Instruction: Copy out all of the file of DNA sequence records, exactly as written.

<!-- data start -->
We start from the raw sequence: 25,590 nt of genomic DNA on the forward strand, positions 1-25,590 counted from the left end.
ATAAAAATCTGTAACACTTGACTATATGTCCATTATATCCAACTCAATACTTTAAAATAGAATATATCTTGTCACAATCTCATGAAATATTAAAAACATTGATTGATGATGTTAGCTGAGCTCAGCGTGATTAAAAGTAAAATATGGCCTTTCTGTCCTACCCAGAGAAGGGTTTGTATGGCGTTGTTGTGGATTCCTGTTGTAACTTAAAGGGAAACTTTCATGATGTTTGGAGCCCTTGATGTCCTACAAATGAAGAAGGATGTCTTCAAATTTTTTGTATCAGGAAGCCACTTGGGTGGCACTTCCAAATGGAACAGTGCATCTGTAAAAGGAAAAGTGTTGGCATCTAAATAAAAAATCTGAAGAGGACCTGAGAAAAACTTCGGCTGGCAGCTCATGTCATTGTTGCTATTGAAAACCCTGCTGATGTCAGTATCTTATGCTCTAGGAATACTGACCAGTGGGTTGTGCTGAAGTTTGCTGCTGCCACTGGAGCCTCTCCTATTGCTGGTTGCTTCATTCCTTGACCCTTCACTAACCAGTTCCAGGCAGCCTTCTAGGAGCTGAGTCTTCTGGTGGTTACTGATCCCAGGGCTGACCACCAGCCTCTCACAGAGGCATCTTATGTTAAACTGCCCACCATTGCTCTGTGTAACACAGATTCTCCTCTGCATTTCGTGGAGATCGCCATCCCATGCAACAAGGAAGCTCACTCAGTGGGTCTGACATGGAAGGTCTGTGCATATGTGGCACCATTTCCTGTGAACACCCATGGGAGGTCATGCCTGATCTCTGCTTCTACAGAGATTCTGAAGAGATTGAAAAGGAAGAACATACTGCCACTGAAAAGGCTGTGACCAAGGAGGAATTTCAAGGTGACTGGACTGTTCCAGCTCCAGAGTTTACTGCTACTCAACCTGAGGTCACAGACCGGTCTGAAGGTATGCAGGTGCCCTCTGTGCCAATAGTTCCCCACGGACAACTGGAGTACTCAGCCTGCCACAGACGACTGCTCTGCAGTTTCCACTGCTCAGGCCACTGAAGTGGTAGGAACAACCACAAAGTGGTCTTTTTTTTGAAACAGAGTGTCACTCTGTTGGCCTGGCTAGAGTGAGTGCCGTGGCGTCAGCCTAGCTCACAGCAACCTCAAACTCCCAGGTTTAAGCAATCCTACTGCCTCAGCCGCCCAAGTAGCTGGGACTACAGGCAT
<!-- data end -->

We start from the raw sequence: 25,590 nt of genomic DNA on the forward strand, positions 1-25,590 counted from the left end.
ATAAAAATCTGTAACACTTGACTATATGTCCATTATATCCAACTCAATACTTTAAAATAGAATATATCTTGTCACAATCTCATGAAATATTAAAAACATTGATTGATGATGTTAGCTGAGCTCAGCGTGATTAAAAGTAAAATATGGCCTTTCTGTCCTACCCAGAGAAGGGTTTGTATGGCGTTGTTGTGGATTCCTGTTGTAACTTAAAGGGAAACTTTCATGATGTTTGGAGCCCTTGATGTCCTACAAATGAAGAAGGATGTCTTCAAATTTTTTGTATCAGGAAGCCACTTGGGTGGCACTTCCAAATGGAACAGTGCATCTGTAAAAGGAAAAGTGTTGGCATCTAAATAAAAAATCTGAAGAGGACCTGAGAAAAACTTCGGCTGGCAGCTCATGTCATTGTTGCTATTGAAAACCCTGCTGATGTCAGTATCTTATGCTCTAGGAATACTGACCAGTGGGTTGTGCTGAAGTTTGCTGCTGCCACTGGAGCCTCTCCTATTGCTGGTTGCTTCATTCCTTGACCCTTCACTAACCAGTTCCAGGCAGCCTTCTAGGAGCTGAGTCTTCTGGTGGTTACTGATCCCAGGGCTGACCACCAGCCTCTCACAGAGGCATCTTATGTTAAACTGCCCACCATTGCTCTGTGTAACACAGATTCTCCTCTGCATTTCGTGGAGATCGCCATCCCATGCAACAAGGAAGCTCACTCAGTGGGTCTGACATGGAAGGTCTGTGCATATGTGGCACCATTTCCTGTGAACACCCATGGGAGGTCATGCCTGATCTCTGCTTCTACAGAGATTCTGAAGAGATTGAAAAGGAAGAACATACTGCCACTGAAAAGGCTGTGACCAAGGAGGAATTTCAAGGTGACTGGACTGTTCCAGCTCCAGAGTTTACTGCTACTCAACCTGAGGTCACAGACCGGTCTGAAGGTATGCAGGTGCCCTCTGTGCCAATAGTTCCCCACGGACAACTGGAGTACTCAGCCTGCCACAGACGACTGCTCTGCAGTTTCCACTGCTCAGGCCACTGAAGTGGTAGGAACAACCACAAAGTGGTCTTTTTTTTGAAACAGAGTGTCACTCTGTTGGCCTGGCTAGAGTGAGTGCCGTGGCGTCAGCCTAGCTCACAGCAACCTCAAACTCCCAGGTTTAAGCAATCCTACTGCCTCAGCCGCCCAAGTAGCTGGGACTACAGGCAT